​Does Brahman always refer to the Lord’s effulgence?

by Chaitanya CharanJanuary 8, 2020

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Transcriber: Sharan Shetty

Edited by: Keshavgopal Das

Question: Does brahman always refer to the Lord’s effulgence?

Answer: There are words which have multiple meanings, and, in some context, certain words are given specific meanings. For example, Srila Jiva Goswami, in his analysis, uses the word bhagavan very specifically to refer to that Absolute Truth who has six opulences in full and beyond comparison – strength, wealth, knowledge, fame, beauty and renunciation. However, in the Srimad Bhagavatam, the word bhagavan is also used to refer to great sages – Bhagavan Narada, Bhagavan Vyasa although these personalities do not have six opulences. Thus, the word bhagavan has different meanings in different context.

In a particular analytical framework, brahman may have a precise technical meaning but generally speaking, if we look at the Vedic literature, the word brahman is used to refer to the Absolute Truth and not necessarily just the impersonal aspect of the Absolute Truth. It is said that Lord Rama when he completed his past-times, he entered into the effulgence (atma jyotir agata). But that does not mean Lord Rama merged, it is a way to refer to the spiritual world in general. Broadly speaking, the Absolute Truth is referred to by the name brahman and in
the Bhagavad-gita 10.12,

param brahma param dhama
pavitram paramam bhavan

Arjuna also addresses Krishna as brahma.
Chaitanya Mahaprabhu has explained the features of the Absolute Truth and within that context, he uses the word brahman to refer to a particular understanding of the Absolute Truth. That means, the word itself has two different meanings. It cannot be said that in all scriptural references, brahman will refer only to the effulgence. Within a particular analytical framework, the word brahman refers to the effulgence which is the analysis of the Absolute Truth but many times in the scriptures, the word brahman is used to refer to the Absolute Truth in general. To understand with another example, consider the word father which in general refers to one’s own biological father but in Christianity, the word father also refers to the priest of the Church. Both the words are true, and the same word has two different meanings depending on the context in which it is used. Likewise, the word brahman generally refers to the Absolute Truth but specifically and within a particular analytical framework, it also refers to the impersonal aspect of the Absolute Truth.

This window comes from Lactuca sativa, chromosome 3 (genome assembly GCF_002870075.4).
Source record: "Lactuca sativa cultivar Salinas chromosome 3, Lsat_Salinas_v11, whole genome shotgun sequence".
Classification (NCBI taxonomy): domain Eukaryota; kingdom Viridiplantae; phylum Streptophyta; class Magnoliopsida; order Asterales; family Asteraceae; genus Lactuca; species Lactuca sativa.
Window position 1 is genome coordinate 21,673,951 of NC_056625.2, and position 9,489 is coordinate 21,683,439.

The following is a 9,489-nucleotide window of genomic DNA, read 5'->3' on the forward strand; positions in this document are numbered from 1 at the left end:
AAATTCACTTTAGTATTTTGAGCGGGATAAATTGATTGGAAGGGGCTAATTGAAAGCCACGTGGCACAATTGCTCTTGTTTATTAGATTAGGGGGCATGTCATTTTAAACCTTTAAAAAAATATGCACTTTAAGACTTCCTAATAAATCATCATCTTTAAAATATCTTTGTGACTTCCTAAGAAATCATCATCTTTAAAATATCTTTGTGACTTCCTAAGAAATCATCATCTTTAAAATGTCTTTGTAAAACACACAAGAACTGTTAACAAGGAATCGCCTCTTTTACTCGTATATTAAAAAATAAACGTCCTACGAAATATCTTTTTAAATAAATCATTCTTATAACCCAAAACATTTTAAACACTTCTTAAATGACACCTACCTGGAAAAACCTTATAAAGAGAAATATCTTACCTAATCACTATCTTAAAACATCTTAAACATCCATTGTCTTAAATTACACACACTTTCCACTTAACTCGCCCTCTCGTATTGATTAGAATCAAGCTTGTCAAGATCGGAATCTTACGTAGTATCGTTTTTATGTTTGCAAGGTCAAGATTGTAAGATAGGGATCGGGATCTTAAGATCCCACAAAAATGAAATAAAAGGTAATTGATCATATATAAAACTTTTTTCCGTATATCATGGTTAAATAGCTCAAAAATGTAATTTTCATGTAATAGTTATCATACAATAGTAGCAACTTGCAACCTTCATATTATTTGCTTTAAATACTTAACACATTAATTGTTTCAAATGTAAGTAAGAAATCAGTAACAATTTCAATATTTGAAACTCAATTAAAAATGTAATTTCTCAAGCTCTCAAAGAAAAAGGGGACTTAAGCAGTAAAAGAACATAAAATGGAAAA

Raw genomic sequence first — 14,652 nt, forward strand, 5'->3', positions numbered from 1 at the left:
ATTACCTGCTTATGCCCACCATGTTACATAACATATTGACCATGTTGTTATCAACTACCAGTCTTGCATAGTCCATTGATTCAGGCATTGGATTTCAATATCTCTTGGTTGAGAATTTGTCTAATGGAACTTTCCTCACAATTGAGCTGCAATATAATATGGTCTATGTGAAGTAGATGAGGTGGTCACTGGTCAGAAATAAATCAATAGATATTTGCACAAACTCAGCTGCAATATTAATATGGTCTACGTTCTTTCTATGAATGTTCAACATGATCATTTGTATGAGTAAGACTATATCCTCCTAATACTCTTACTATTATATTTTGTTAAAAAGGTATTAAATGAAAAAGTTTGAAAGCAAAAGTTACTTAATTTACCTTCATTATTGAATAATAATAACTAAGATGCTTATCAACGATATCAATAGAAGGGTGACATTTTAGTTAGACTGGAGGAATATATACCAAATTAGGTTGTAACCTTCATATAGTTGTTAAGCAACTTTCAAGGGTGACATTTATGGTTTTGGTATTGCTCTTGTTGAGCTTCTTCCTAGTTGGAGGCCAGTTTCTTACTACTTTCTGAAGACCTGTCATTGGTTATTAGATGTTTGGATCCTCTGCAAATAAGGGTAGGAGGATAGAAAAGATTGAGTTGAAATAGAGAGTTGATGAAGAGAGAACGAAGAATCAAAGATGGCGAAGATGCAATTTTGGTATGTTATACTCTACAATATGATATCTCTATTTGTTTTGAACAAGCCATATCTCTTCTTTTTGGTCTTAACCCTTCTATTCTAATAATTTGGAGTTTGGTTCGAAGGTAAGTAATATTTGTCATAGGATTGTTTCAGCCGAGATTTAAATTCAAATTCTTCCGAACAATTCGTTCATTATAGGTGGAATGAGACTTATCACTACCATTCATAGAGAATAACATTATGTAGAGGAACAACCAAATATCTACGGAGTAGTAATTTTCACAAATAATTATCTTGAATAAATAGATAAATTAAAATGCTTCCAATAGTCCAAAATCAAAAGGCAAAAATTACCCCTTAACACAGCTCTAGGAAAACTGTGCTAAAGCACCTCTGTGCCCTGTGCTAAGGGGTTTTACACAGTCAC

Chaitanya Mahaprabhu gave the philosophy of achintya bhedabheda (inconceivable oneness and difference of the Absolute Truth and His energies) and when we consider the word brahman referring to the impersonal aspect, we are focusing more on the bheda (difference) where brahman is the impersonal aspect, paramatma is the witness and bhagavan is the personal aspect. But there is also abheda (oneness) which means that actually these three are non-different and they are all one Absolute Truth.

In terms of analysis, we can say that there is an impersonal effulgence and some spiritual seekers focus only on the impersonal effulgence. The impersonal effulgence referred to as brahmajyoti is also spirit, it is not material light. It is beyond the material world, and is not matter. Just like atma (spirit soul) is sat-cit-ananda (full of eternity, knowledge and bliss), the brahman effulgence is also part of the Absolute Truth. As we are the separated energy, brahman is the integrated energy and integral part of the Absolute Truth. In that sense, for analysis, we can separate but we should not have so much emphasis of bheda that we forget the abheda aspect. Both exist simultaneously.

End of transcription.

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Chaitanya Charan

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